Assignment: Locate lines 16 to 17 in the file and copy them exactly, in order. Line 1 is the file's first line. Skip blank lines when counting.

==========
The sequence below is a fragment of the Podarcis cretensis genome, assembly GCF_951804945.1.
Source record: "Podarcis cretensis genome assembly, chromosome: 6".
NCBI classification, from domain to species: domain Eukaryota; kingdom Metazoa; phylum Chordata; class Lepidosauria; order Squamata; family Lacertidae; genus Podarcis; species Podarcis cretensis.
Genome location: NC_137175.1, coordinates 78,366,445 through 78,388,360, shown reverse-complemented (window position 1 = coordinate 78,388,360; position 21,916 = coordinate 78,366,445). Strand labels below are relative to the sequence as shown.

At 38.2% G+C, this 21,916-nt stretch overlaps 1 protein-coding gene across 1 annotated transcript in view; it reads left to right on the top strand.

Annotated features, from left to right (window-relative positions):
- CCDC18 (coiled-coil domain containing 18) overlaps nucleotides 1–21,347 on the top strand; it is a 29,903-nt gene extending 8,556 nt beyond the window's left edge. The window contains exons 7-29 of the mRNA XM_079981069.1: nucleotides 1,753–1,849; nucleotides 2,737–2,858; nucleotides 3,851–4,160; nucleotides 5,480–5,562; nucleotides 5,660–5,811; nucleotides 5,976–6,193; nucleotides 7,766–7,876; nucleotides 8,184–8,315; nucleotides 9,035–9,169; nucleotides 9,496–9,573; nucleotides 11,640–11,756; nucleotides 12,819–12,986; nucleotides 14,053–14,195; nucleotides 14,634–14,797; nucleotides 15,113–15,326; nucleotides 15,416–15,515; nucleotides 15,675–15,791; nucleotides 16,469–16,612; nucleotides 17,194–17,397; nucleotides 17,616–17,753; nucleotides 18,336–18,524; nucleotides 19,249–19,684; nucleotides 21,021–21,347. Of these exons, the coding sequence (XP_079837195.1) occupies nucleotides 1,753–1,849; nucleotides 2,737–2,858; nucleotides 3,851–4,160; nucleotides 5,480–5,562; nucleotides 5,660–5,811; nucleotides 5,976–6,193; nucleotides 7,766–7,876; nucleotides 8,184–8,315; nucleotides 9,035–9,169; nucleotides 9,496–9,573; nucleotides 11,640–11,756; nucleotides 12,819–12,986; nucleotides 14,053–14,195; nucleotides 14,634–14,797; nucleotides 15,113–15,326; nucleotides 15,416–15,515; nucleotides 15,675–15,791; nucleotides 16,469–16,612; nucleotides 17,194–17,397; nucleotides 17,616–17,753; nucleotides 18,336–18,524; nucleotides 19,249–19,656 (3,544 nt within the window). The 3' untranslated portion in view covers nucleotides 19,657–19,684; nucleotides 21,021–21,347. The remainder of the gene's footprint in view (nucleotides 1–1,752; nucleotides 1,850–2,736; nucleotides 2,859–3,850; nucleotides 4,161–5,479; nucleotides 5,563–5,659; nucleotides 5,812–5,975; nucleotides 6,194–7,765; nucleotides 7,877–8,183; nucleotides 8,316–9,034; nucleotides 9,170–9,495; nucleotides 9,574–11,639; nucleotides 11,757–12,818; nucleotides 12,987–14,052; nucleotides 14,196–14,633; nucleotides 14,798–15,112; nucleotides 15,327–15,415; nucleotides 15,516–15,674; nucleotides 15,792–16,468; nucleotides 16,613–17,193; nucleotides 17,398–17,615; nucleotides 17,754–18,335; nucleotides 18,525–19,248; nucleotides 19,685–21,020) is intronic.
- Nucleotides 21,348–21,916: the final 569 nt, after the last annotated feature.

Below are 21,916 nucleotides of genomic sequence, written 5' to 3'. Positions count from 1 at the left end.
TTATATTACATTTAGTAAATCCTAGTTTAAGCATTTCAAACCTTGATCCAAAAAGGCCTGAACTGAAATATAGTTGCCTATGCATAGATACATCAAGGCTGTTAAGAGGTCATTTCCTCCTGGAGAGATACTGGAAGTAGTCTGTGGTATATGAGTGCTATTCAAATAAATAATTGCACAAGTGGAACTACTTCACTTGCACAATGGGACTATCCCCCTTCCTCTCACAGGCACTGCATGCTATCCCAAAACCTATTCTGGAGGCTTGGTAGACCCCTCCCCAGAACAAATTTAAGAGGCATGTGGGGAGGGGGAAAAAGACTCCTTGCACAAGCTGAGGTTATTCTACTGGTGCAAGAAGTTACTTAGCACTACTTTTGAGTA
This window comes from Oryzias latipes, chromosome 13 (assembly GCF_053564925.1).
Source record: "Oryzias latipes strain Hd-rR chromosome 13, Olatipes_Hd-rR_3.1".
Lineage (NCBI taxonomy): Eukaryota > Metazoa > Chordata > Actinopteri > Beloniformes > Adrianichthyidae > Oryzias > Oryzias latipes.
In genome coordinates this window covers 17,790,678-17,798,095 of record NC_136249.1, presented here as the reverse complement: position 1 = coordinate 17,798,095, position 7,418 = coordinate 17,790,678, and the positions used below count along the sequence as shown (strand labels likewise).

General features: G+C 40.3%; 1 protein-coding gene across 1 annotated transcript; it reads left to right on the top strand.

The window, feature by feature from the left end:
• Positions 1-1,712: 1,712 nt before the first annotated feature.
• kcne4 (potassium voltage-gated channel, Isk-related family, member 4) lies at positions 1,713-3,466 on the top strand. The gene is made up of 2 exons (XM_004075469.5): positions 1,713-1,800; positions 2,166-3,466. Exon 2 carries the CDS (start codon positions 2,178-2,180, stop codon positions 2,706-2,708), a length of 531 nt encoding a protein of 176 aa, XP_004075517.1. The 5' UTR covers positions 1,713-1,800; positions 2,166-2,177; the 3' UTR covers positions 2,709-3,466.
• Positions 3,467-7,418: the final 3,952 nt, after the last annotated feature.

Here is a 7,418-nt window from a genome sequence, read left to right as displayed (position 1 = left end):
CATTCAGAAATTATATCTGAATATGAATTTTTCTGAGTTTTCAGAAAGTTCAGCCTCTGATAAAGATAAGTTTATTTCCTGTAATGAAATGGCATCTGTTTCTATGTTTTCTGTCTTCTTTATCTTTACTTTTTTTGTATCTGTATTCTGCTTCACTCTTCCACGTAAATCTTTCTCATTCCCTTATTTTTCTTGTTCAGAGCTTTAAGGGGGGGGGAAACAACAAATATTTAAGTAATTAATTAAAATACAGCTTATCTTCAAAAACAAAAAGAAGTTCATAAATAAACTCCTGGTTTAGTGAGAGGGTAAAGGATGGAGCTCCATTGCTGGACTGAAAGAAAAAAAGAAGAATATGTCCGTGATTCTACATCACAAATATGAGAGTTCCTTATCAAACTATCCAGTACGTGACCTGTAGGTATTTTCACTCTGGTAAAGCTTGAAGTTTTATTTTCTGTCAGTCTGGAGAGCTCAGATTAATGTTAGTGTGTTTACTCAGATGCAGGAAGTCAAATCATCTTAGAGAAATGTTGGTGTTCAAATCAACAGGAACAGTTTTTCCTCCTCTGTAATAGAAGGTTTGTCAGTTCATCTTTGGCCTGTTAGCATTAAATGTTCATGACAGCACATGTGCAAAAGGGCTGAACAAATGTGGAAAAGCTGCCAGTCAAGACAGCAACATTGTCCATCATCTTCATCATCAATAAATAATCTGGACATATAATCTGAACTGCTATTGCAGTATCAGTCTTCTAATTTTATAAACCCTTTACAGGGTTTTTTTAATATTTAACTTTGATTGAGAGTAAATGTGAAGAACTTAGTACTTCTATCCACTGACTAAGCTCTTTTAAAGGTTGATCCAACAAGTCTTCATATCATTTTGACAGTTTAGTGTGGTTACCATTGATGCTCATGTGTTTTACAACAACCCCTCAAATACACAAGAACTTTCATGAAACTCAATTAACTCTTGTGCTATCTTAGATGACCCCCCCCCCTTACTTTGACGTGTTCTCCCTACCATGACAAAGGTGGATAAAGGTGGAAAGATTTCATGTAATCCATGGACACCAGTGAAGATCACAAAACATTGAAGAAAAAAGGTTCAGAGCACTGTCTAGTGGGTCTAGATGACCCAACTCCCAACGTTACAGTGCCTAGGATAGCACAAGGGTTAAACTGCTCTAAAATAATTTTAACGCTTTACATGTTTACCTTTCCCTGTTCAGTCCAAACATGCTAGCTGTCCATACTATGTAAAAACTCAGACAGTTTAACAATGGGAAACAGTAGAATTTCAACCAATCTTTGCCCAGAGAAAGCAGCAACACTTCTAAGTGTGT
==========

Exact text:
The window, feature by feature from the left end:
• Positions 1-1,712: 1,712 nt before the first annotated feature.